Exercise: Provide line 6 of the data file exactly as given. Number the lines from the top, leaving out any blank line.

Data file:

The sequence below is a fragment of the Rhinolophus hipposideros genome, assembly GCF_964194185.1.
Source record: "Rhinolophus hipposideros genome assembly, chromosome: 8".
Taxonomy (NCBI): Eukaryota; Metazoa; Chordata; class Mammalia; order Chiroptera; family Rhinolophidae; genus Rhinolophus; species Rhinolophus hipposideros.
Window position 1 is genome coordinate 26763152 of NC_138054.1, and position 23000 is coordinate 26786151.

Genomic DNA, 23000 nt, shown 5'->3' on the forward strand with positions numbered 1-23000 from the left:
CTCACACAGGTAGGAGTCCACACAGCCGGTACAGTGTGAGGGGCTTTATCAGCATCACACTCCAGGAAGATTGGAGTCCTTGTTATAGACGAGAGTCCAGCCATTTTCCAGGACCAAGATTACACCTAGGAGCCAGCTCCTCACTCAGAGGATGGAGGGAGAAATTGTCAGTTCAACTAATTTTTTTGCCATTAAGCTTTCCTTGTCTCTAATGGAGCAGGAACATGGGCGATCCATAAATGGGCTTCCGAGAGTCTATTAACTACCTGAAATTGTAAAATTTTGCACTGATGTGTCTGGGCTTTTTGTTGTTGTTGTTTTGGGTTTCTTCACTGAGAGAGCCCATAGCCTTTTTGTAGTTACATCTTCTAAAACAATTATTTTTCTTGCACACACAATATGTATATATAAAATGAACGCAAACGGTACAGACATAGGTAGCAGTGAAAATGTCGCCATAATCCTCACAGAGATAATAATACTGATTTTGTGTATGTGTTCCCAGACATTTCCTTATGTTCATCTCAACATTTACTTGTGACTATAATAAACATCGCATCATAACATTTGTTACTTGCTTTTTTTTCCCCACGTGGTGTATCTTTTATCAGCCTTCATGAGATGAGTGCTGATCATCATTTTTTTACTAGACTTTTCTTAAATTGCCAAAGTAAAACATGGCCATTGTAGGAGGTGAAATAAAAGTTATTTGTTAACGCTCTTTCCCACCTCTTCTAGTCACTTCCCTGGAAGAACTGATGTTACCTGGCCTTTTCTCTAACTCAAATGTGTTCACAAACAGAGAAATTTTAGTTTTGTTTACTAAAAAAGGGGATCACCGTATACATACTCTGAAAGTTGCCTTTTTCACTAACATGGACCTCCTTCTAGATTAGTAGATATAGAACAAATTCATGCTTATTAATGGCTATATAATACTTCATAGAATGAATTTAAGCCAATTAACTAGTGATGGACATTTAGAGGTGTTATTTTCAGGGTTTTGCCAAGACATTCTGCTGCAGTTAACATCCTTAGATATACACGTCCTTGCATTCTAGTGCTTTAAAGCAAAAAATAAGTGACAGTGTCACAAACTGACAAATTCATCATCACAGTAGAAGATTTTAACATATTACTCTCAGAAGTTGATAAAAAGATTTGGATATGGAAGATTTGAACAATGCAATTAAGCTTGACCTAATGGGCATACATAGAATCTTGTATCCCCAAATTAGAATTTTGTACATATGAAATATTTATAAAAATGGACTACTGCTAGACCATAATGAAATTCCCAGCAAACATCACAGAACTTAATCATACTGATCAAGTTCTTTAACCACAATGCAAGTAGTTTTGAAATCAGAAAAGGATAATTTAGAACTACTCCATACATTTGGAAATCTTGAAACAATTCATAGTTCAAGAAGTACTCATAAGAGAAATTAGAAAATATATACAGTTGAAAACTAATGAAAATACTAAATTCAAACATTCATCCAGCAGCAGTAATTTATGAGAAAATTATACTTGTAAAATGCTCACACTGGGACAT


CTCACACAGGTAGGAGTCCACACAGCCGGTACAGTGTGAGGGGCTTTATCAGCATCACACTCCAGGAAGATTGGAGTCCTTGTTATAGACGAGAGTCCAGCCATTTTCCAGGACCAAGATTACACCTAGGAGCCAGCTCCTCACTCAGAGGATGGAGGGAGAAATTGTCAGTTCAACTAATTTTTTTGCCATTAAGCTTTCCTTGTCTCTAATGGAGCAGGAACATGGGCGATCCATAAATGGGCTTCCGAGAGTCTATTAACTACCTGAAATTGTAAAATTTTGCACTGATGTGTCTGGGCTTTTTGTTGTTGTTGTTTTGGGTTTCTTCACTGAGAGAGCCCATAGCCTTTTTGTAGTTACATCTTCTAAAACAATTATTTTTCTTGCACACACAATATGTATATATAAAATGAACGCAAACGGTACAGACATAGGTAGCAGTGAAAATGTCGCCATAATCCTCACAGAGATAATAATACTGATTTTGTGTATGTGTTCCCAGACATTTCCTTATGTTCATCTCAACATTTACTTGTGACTATAATAAACATCGCATCATAACATTTGTTACTTGCTTTTTTTTCCCCACGTGGTGTATCTTTTATCAGCCTTCATGAGATGAGTGCTGATCATCATTTTTTTACTAGACTTTTCTTAAATTGCCAAAGTAAAACATGGCCATTGTAGGAGGTGAAATAAAAGTTATTTGTTAACGCTCTTTCCCACCTCTTCTAGTCACTTCCCTGGAAGAACTGATGTTACCTGGCCTTTTCTCTAACTCAAATGTGTTCACAAACAGAGAAATTTTAGTTTTGTTTACTAAAAAAGGGGATCACCGTATACATACTCTGAAAGTTGCCTTTTTCACTAACATGGACCTCCTTCTAGATTAGTAGATATAGAACAAATTCATGCTTATTAATGGCTATATAATACTTCATAGAATGAATTTAAGCCAATTAACTAGTGATGGACATTTAGAGGTGTTATTTTCAGGGTTTTGCCAAGACATTCTGCTGCAGTTAACATCCTTAGATATACACGTCCTTGCATTCTAGTGCTTTAAAGCAAAAAATAAGTGACAGTGTCACAAACTGACAAATTCATCATCACAGTAGAAGATTTTAACATATTACTCTCAGAAGTTGATAAAAAGATTTGGATATGGAAGATTTGAACAATGCAATTAAGCTTGACCTAATGGGCATACATAGAATCTTGTATCCCCAAATTAGAATTTTGTACATATGAAATATTTATAAAAATGGACTACTGCTAGACCATAATGAAATTCCCAGCAAACATCACAGAACTTAATCATACTGATCAAGTTCTTTAACCACAATGCAAGTAGTTTTGAAATCAGAAAAGGATAATTTAGAACTACTCCATACATTTGGAAATCTTGAAACAATTCATAGTTCAAGAAGTACTCATAAGAGAAATTAGAAAATATATACAGTTGAAAACTAATGAAAATACTAAATTCAAACATTCATCCAGCAGCAGTAATTTATGAGAAAATTATACTTGTAAAATGCTCACACTGGGACAT